Just as with every story, this story has a beginning. In the beginning, during her pregnancy with me, my mother, Mildred, experienced no warning signs or any clue that anything was different or wrong. Everything went smoothly. There was no hint that abnormality was on the horizon.
. . . [At 18 months old, i]t was becoming transparent and painfully obvious: my inability to stand or walk was not an issue of would not, but rather could not. There was no lack of desire, only a lack of strength. Mother’s mental health and anxiety had absolutely nothing to do with my growing incapacity.
But there were more questions than answers, and Mother and Dad needed some verification that I truly was different. They needed information. How long would I have this disorder? Would I ever walk? Was death looming over me? Would I ever reach adulthood? Would I live independently? Would I marry and father children? There were so many questions and no one had the ability to give my parents any peace of mind or concrete explanation for why this was happening or what the future would hold.
Days of hoping turned into weeks of frustration. My condition was not improving. I was not developing, and I was not showing any signs that I was simply a slow walker. Finally, three months after the initial diagnosis, Mother and Dad could not wait any longer. They were no longer willing to live with the uncertainty that shrouded their future and mine. They needed answers. Without knowing why I could not walk there was no way they could go on. It was time to seek a second opinion.
But at eighteen months, I remained a medical anomaly. There were no easy answers or explanations, and every physician they consulted was baffled by my advancing disability. There was no textbook definition about why I simply could not sustain my own weight, independent of someone holding my hands. Finally, my father contacted the National Institutes of Health in Bethesda, Maryland. He had confidence that surely this revered and highly respected center of medical research would be able to unlock the mystery of my unresponsive body. The appointment was made, and we boarded the train in Ohio and set off for a trip that held more peril than promise.
I was approximately eighteen months old when I was diagnosed with Werdnig-Hoffman’s Disease.
For three days, I was subjected to a battery of strength and sensitivity tests. I failed the strength tests—all of them. However, I was not paralyzed; I could feel the needles the doctors inserted into my legs and feet.
I, of course, have no memory of that time, but from what my parents have told me, it must have been quite an ordeal. My parents had to step out of the room as men in white coats surrounded me and subjected me to the tests. I must have wished that my parents could have told these men to stop hurting me. Instead, they were scurried out of the room each time a new platoon of men walked in with their stoic facial expressions and the cold, primitive-looking tools that were used to probe and prick my body.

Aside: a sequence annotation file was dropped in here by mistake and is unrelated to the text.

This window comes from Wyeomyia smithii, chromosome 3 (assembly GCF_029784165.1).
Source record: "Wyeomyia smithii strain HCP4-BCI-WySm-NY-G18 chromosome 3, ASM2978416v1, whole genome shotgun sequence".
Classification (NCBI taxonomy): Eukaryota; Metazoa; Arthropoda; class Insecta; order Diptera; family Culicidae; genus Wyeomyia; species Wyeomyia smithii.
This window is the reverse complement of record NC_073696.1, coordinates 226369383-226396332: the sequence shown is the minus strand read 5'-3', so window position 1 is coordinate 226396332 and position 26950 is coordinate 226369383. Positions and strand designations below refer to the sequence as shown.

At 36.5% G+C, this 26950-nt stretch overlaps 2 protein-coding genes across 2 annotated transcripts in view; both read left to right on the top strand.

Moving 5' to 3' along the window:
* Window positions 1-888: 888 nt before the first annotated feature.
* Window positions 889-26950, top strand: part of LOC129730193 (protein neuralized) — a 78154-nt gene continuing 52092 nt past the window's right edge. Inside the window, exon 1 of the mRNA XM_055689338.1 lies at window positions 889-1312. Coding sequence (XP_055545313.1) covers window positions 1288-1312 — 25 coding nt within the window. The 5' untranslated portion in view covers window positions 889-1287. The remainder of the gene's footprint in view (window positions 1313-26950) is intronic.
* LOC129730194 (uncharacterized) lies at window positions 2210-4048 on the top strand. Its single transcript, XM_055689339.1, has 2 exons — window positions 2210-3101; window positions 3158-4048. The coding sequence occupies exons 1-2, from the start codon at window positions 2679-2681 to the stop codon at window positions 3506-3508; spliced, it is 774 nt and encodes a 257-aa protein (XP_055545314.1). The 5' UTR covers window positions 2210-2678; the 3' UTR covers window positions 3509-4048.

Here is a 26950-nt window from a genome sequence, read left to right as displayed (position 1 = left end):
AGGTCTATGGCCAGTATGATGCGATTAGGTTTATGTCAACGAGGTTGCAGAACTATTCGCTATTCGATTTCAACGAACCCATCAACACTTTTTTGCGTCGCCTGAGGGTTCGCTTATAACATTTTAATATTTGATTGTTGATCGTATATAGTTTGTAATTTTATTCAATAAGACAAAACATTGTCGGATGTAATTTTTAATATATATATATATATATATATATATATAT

And then, at the end of those three days, there was a verdict. It was as unanimous and certain as it was devastating. This intimidating jury in white declared unequivocally that I had a neuromuscular disease; it even had a name: Werdnig-Hoffman’s Disease. It was difficult to pronounce and even more difficult to comprehend. Furthermore, it was both incurable and fatal. It would almost certainly kill me before my second birthday! And there it was in all its awful horror—the truth.
I had no strength.
I had no future.
I had no cure.
I had no hope.
I had no treatment.
I was dying.
My parents were informed that I had only weeks left to live. Perhaps, if I were fortunate, a couple of months. That is not an optimistic prognosis for anyone, especially for an eighteen-month-old little boy who they only wished to take home where he could play with his brother, Billy. I didn’t know why my parents were so sad. I just knew that they were.
We had traveled far from home with the glimmer of hope that I had been misdiagnosed or that somehow my body’s downward spiral could be reversed. But instead, all hope was dashed and replaced with terror, devastation, and grief.
My parents had sought for a medical refuge and were met instead with a medical abyss. Death loomed over me and over them. They had been delivered the horrifying news that their son was dying and no one or nothing would be able to prevent it. They had exhausted all avenues of rescue and hope. They had only two assignments left to fulfill: they needed to prepare for the birth of their fourth child, and, at the same time, they needed to prepare for the death and funeral of their third.
But then, miraculously, the darkness that permeated their lives and mine began to disappear. Light penetrated our home, and somehow, some way, hope was restored.
Mother and Dad observed that my condition was not deteriorating at the rapid pace predicted by the physicians back in Maryland. I was not getting any stronger, but neither was I getting any weaker. Inexplicably, I seemed to have reached a state of equilibrium. It was as if I had obtained some sort of physical reprieve—a stay of execution. I was neither sad nor in pain.
I was happy.
I was healthy.
I was alive.